The Auburn University Surface Science Laboratory (AUSSL) is
devoted to fundamental studies of surfaces and interfaces used in
state-of-the-art electronics applications.
By employing an interdisciplinary approach combining condensed
matter physics, electrical engineering, materials science, and
physical chemistry, we are well-positioned to make important
discoveries in microelectronics and nanotechnology.
The director of AUSSL is Dr. Michael J. Bozack.
What is Surface Science?
Surface science arose out of the needs of the microelectronics
industry in the 1970's. As the size dimensions of electronic
circuitry decreased, it became necessary not only to view the
small features by electron microscopy, but to understand the thin
films and interfaces involved in microprocessor processing. A
surface is defined as the top 5-10 atomic layers of a material.
Experimental surface science involves the use of a variety of novel
instrumentation capable of measuring the physical, chemical,
electronic, and material properties of surfaces.
Our research focus is harsh environment electronics. A harsh
environment is one with either 1) extreme temperatures; 2) high
radiation; 3) high vibration; 4) high stress and strain; 5) corrosive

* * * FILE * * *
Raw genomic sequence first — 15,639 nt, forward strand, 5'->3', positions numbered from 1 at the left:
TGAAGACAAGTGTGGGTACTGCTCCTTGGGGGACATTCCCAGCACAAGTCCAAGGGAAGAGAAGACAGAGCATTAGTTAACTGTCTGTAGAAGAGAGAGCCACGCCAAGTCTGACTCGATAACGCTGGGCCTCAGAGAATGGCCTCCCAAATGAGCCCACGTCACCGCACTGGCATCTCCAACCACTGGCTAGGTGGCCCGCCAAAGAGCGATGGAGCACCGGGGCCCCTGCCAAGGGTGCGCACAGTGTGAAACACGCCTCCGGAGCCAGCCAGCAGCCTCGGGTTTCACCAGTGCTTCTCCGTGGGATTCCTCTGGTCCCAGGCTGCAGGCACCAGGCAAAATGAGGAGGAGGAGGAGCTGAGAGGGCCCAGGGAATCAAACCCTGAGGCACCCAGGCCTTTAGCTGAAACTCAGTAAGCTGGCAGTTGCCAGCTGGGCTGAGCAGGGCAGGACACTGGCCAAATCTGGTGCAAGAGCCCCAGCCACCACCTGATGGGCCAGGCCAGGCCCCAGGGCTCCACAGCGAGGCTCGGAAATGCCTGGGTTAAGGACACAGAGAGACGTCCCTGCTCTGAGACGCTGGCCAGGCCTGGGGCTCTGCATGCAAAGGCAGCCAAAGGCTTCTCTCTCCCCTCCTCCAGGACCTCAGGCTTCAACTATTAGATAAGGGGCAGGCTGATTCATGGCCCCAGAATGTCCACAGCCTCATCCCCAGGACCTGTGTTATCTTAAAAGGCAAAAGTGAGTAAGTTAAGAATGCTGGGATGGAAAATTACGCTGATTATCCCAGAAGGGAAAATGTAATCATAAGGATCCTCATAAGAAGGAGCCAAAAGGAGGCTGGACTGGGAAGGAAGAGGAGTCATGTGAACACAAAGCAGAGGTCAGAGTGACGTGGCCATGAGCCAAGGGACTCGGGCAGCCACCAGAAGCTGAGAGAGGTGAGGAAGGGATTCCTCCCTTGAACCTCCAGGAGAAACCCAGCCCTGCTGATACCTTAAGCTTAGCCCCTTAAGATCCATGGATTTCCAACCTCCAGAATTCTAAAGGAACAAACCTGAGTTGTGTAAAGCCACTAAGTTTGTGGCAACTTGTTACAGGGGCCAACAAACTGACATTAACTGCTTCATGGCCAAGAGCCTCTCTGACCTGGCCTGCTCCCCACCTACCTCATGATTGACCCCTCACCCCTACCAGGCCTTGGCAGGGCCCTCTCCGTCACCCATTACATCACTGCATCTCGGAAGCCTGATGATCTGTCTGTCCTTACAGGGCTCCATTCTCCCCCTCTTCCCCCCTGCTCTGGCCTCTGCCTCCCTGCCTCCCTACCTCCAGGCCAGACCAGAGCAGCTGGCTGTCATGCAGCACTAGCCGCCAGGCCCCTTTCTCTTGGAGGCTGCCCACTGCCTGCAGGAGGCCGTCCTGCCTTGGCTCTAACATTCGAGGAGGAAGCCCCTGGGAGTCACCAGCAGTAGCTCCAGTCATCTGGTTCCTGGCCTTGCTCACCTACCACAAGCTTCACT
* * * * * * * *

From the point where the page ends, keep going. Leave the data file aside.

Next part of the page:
surroundings. An example would be the electronics necessary to
function in a fighter aircraft, which is subject to the high
temperatures of the jet engines. Conventional silicon electronics
used in consumer electronics will not survive the rigors of most
harsh environments and new materials and manufacturing
approaches are necessary.
Auburn University Surface Science Laboratory
Tin whiskers are unwanted
single-crystal filaments that
grow from pure tin surfaces
and result in reliability problems
in electronic circuits.
Droplet of Lead-Free Solder
The wetting of solders when
joining electronic components
is a key feature of high-reliability
Surface Analysis System
A variety of sophisticated
ultrahigh vacuum equipment is
needed to successfully study
surfaces and interfaces.
Electron Micrograph of
Modern electronic solders
consist of an amalgam of the
metallic solder and flux, called
Custom apparatus are often
needed to study surfaces. This
tabletop system enables in-situ
studies of solder alloy wetting.
Surface and Interface Science